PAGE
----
The Image Book
Displaying an encyclopedic grasp of cinema and its history, Godard pieces together fragments and clips them from some of the greatest films of the past, then digitally alters, bleaches, and washes them, all in the service of reflecting on what he sees in front of him and what he makes of the dissonance that surrounds him. He uses his own voice, reminiscent of those of Leonard Cohen or Bob Dylan in the twilights of their careers, to guide us through the fascinating labyrinth of his mind. In some cases, it is to reflect on the metaphysical properties of the world — time, and space, and where meaning is found — but more importantly it is the image, the thing that has obsessed Godard for his entire career, that anchors this film. His ontological enquiry into the image continues to be one of the most moving in history.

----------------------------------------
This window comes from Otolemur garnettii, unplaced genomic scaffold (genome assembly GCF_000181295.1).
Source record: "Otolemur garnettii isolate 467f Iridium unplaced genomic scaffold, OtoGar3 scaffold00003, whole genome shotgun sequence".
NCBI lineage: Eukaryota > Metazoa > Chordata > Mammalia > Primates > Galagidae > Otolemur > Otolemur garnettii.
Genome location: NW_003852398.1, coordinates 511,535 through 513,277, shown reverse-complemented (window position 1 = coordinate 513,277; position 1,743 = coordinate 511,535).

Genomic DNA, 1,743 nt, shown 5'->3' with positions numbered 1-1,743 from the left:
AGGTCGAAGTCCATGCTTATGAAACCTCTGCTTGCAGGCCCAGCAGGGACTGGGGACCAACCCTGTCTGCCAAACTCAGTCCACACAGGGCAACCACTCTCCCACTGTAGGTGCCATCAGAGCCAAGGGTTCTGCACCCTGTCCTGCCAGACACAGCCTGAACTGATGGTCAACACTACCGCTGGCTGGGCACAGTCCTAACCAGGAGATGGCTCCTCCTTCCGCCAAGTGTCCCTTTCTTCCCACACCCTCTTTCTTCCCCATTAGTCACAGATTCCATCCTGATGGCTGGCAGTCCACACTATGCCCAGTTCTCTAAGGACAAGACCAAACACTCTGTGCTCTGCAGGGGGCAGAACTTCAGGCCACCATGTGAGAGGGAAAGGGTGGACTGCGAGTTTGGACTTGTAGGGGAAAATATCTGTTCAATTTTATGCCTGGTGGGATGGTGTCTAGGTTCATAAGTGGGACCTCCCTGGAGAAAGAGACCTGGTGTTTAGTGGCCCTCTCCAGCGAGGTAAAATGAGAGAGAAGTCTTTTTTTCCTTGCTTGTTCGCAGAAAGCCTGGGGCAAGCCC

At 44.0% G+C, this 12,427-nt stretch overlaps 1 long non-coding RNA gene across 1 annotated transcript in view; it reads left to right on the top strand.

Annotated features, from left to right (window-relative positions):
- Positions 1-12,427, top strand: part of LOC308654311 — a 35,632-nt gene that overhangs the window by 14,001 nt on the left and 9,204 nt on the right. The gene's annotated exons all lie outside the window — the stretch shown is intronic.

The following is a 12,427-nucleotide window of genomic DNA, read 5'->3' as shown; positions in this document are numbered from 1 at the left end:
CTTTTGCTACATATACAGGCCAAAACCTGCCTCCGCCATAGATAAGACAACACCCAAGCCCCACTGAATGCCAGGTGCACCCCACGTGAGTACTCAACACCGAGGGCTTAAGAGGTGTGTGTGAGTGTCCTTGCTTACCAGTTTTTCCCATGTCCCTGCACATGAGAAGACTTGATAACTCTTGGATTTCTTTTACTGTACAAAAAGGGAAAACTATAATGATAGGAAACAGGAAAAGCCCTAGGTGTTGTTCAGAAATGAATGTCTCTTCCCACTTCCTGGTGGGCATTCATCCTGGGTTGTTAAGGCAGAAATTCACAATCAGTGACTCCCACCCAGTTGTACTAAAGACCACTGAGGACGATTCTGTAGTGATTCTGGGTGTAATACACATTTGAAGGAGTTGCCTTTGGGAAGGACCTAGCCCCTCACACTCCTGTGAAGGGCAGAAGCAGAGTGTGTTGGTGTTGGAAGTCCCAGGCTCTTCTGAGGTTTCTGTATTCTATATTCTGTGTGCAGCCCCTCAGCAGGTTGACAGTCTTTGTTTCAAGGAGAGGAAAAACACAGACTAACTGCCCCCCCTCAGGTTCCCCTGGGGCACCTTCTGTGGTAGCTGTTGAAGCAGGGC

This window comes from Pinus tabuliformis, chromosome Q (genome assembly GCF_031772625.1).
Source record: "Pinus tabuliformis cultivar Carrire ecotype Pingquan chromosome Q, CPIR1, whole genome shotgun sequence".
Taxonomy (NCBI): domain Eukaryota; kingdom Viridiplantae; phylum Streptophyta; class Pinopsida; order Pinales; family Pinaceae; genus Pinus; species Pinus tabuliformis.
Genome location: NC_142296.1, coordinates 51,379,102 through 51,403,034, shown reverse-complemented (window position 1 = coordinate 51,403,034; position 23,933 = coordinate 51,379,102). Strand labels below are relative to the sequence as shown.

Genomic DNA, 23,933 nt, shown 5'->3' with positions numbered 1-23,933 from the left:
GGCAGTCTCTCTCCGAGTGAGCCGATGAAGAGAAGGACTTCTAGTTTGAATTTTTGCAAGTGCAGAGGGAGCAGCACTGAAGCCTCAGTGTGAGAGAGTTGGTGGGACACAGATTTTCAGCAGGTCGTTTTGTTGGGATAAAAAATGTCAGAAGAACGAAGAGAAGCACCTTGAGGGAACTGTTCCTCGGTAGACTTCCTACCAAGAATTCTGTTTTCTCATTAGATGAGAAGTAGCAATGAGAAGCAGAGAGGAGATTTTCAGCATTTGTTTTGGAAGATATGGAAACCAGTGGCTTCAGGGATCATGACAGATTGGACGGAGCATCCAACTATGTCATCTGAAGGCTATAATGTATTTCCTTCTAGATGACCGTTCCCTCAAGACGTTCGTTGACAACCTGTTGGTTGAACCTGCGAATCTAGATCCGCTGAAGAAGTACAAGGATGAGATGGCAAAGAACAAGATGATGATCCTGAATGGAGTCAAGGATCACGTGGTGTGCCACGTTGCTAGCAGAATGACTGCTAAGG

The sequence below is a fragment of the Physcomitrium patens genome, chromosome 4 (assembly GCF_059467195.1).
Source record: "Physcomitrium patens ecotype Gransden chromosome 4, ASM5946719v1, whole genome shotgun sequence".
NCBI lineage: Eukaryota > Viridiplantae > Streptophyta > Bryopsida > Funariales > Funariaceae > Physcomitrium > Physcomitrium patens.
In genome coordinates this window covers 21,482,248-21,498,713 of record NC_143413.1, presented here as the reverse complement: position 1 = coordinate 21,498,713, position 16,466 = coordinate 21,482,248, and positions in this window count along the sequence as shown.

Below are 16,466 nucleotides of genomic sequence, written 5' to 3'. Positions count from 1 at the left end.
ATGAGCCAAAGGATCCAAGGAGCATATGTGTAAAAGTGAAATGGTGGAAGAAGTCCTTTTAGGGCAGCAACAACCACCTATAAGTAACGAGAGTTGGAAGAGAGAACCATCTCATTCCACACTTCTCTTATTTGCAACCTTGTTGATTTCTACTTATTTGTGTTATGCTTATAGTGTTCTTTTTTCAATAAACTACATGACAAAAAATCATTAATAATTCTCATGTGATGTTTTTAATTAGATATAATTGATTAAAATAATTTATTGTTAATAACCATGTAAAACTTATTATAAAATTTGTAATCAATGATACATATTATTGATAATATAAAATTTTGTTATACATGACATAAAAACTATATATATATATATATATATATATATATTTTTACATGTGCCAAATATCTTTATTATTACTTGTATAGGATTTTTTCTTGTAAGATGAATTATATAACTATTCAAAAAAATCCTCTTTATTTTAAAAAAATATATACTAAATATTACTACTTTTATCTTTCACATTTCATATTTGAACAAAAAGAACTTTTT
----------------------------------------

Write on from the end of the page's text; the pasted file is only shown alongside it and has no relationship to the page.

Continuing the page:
But, as always with Godard, the key issues he raises have to do with the legacy of the last century and its horrors: the incomprehension of Hiroshima and Auschwitz, events that coincided with cinema but which have somehow eluded its gaze. And, movingly, The Image Book also reflects on orientalism and the Arab world, grounding the new film very much in the present. — Piers Handling, CEO/Director Toronto International Film Festival
The Image Book
Mon March 11, 7:30 PM, Muenzinger Auditorium
Switzerland, 2018, in French with English subtitles, Color, 84 min, 1.78 : 1